Christian teen budgeting

By glblguy

Proverbs 22:6: Train up a child in the way he should go: and when he is old, he will not depart from it.

Note from Glblguy: While the title of this article is Christian teen budgeting due to the Biblical references and emphasis on tithing, the majority of the concepts apply regardless of whether you are a Christian or not.

Budgeting along with spending less than you earn (i.e. following your budget) to me is one of the most important financial lessons you can teach your teenager. As your children enter the teen years, the the lure of electronic gadgets, name brand clothing, and expensive cars will begin to take their money.

I mention all of this as my teenage son asked us the other night if we could give him $100.00 and let him go shopping at the mall. This wasn’t something I was comfortable yet as I know all too well he would return with 2 shirts from Aeropostale and have spent the entire $100.00. Don’t get me wrong, I’m fine with Aeropostale clothing, but we buy it when only when it’s on sale.

Anyway, I digress. As your teen gets older and begins working and making their own money I believe that it’s critically important to teach them to budget and manage their spending. As Proverbs 22:6 says, if we train them early, as they grow older they won’t depart from our training. If your teen can budget the small amounts of money they have in their early teen years than managing the larger amounts of money they receive later will just come naturally.

Christian Teen Budgeting

Here are just a few tips to get your teen started on a budget:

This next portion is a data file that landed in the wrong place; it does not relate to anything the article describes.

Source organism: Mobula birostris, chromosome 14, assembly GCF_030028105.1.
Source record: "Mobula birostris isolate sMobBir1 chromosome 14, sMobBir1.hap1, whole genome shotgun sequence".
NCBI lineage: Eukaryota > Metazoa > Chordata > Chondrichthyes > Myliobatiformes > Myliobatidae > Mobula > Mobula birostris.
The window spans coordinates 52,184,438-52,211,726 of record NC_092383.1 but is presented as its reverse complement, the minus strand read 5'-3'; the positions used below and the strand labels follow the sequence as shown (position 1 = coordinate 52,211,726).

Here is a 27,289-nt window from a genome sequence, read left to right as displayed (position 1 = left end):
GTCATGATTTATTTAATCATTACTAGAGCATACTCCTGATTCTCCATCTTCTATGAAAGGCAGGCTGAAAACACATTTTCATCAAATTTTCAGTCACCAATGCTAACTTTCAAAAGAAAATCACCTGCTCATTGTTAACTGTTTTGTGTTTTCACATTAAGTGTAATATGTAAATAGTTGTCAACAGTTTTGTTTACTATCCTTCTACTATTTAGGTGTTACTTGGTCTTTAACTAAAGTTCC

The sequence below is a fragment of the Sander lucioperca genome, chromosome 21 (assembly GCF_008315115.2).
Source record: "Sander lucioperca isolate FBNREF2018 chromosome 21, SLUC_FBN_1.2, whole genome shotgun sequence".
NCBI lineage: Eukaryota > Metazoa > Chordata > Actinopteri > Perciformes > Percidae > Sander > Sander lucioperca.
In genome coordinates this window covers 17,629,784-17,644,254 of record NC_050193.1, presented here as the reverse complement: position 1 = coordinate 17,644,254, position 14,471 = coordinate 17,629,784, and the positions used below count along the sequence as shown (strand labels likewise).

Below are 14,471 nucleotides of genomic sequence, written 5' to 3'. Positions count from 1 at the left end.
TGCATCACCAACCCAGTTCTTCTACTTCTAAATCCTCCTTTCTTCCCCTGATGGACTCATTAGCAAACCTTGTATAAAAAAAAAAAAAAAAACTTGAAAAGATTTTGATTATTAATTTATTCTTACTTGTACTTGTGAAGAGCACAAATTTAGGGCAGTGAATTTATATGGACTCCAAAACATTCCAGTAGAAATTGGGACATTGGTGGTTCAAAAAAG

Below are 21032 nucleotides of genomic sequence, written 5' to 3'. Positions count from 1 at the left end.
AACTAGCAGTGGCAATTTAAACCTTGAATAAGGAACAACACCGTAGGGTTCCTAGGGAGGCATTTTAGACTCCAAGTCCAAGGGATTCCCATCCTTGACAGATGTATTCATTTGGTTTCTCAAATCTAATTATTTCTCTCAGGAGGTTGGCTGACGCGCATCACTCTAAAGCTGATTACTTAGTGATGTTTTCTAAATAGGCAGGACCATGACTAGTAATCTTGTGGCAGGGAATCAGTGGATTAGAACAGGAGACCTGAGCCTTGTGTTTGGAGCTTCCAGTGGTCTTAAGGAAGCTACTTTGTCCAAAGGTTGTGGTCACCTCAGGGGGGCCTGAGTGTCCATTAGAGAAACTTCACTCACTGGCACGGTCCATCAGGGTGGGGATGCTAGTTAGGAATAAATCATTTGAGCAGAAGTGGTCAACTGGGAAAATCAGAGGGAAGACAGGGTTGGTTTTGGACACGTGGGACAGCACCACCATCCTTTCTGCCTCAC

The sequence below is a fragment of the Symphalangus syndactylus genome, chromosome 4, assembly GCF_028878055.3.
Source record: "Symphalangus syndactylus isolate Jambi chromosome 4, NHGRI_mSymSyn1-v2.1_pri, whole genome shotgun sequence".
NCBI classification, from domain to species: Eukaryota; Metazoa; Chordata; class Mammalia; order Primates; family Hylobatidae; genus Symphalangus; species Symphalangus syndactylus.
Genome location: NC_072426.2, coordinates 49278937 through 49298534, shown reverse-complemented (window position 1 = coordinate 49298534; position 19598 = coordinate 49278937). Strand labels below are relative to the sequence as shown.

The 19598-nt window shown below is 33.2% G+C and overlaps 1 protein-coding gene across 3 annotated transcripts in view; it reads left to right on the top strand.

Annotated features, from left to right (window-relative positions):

• Discuss the realities of money. Have a discussion with your teen about income taxes, FICA taxes, insurance, maintenance costs, etc. Make them aware of all of those little “hidden” expenses that they may not yet be aware of.
  • Determine your teens income. Work with them to determine their current expenses and then place them into appropriate budget categories. Help them layout a simple budget that includes all of their various expenses and how to allocate spending limits to avoid overspending.
  • Emphasize paying themselves first. Teach them to place money into savings or investment accounts first then live on the remainder.
  • Don’t forget to tithe. Tithing is Christian habit you want to emphasize and get your teen started on early. Discuss with your teen what tithe amount they are comfortable with. Understand parents that this is a very personal decision. Sure, the Bible suggests 10%, but it’s more important for your teen to be a joyful giver and to give from the heart.
  • Develop a written budget. Use a piece of paper, a spreadsheet or even budgeting software to create and track their budget. Teach them how to enter expenses and categorize them in the appropriate categories. I highly recommend a zero based budget, where each and every dollar they make has an assigned home in a budget category.
  • Think long term. Discuss with your teen some of things they would like to buy in the future. Maybe a car, pay for college, or a new laptop.